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Graduate School: How to Apply

Applying to graduate school is a process. It is essential that you are organized or you will miss deadlines. This outline should help you be aware.

Selecting Where to Apply

There are many considerations when selecting where to apply for graduate school. The first issue is how many schools to select. Try to maintain a balance, too few may not allow you enough guarantees, yet too many will cost you a fortune. On average, we suggest that students apply to between 3 and 10 schools. You can narrow this number a little depending on how well you have done in college. If you have a great GPA and good experiences, apply to between 3 and 5 schools.

If you have a GPA below 3.0 or do not have any significant experience, you should try to apply to 5 to 10 schools. You will also need to break this number down into types of schools. Try to apply to 1 or 2 long shots, 1 or 2 safe schools and the rest somewhere in between. Because a name can mean a lot to your career in the long run, it is important to at least try to get into some place that is a long shot or a "dream school." Keep in mind that it does not hurt to try.

Many say the way to select a graduate school is to select an advisor. After all, you will spend approximately five years in close contact with this person. To try this method, find an area which interests you, then find out who is doing that research. Call the faculty member directly, inform them of your interest and ask for an application. You can also ask if they have space in the lab, ask for some recent papers to read, and find out about the style of their lab.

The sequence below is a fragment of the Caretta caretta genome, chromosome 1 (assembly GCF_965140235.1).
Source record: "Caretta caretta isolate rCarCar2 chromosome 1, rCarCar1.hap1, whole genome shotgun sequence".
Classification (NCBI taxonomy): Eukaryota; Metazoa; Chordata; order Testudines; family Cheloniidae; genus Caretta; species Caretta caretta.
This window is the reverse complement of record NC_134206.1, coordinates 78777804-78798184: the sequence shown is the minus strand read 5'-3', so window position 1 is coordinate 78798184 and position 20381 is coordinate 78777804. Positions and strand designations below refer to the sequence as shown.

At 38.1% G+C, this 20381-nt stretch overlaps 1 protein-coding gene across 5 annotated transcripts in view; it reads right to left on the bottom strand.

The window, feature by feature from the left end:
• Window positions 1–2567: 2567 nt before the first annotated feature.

Another way to choose a school, especially if you are unsure of your research interests, is to select by program. If you only know that you are interested in biochemistry or zoology, then select a school with a good program and at least three faculty members doing research in your area. This will give you some choices once you get there. Then find someone in your interest area and give them a call. This will give you a contact, simply say you are interested in their program

While selecting your schools, please keep in mind the logistical considerations. Would you like to live close or far away? Do you want to try the west coast for awhile? Do not be afraid to leave the area. It is a great experience and you will learn about a new area. Decide if you prefer a large school or a small school. Large schools can be intimidating, but they offer many more options and resources. Small schools allow you a lot of close attention and one-on-one faculty interaction, but they may not have the best equipment. Also consider living in a rural or urban area. An urban setting will allow you to explore many cultural activities outside the university, while rural universities tend to be the town's culture, making for a homey setting.

Gathering Information

Once you have decided how many schools and which types interest you, try to gather information on those schools. There are a few ways to do this. One is to use the Peterson's guide or some other guide book. The Peterson's is now available online and can be searched by area of interest, location, and other important factors. For rankings of the schools, you can look at the U.S. News site for good rankings of each area of study. If you have some specific schools in mind, but would like a little more information, try the College and University Home Pages listing. This lists every college in alphabetical order. Then you can visit the departmental page and see what they have to say about their program.

Getting Organized